The History of Bucknell
New buildings and new degree programs do not alone characterize Bucknell or identify its uniqueness as an educational institution. From the outset, Bucknell developed traditions that have strengthened and sustained its mission as a teaching institution. The first of these traditions, and perhaps the strongest, is the sturdy independence of mind of those individuals who have served Bucknell.
Howard Malcom, the first president of the University at Lewisburg, had resigned as president of Georgetown College (Kentucky) because of his strong opposition to slavery. A decade later, virtually the entire Bucknell student body, seven faculty members, and President Justin Loomis demonstrated their opposition to slavery by enlisting. As the Confederate Army approached Gettysburg in 1863, the college closed its doors and practically the entire male student body marched off to defend the state.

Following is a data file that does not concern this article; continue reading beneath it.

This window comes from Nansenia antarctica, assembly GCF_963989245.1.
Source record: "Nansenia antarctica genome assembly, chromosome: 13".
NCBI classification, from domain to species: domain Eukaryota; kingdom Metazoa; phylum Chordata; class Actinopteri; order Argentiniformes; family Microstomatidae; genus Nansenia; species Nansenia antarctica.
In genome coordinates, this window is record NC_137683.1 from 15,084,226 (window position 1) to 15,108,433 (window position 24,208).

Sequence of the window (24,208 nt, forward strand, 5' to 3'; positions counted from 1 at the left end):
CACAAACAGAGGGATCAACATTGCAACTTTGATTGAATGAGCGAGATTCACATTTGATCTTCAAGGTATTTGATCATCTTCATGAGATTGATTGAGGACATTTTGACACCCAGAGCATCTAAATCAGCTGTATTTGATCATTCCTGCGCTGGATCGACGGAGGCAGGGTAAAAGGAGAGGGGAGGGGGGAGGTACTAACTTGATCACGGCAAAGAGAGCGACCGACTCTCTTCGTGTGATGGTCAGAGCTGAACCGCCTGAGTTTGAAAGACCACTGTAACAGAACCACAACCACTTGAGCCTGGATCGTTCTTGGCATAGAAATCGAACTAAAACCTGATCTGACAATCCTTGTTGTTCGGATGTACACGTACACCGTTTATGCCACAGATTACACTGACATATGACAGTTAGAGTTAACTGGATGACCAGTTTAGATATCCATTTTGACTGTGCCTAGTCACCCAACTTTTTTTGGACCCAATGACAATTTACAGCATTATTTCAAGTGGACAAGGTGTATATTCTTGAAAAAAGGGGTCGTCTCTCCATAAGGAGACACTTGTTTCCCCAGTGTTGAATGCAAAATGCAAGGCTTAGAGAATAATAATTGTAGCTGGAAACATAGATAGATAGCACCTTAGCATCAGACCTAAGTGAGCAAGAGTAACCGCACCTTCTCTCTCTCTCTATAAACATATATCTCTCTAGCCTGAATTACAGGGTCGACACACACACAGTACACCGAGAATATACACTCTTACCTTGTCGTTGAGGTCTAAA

One of the casualties of the war was Andrew Gregg Tucker, Class of 1862, who was killed at Gettysburg and buried in the shadow of the campus.
Today, independence of mind is reflected in the diversity of political and religious views represented by faculty members and students. The presence on campus of a broad spectrum of political, religious, and intellectual opinion challenges students today, as it did during the Civil War, to define their ethical stance and to develop the habit of moral as well as intellectual inquiry.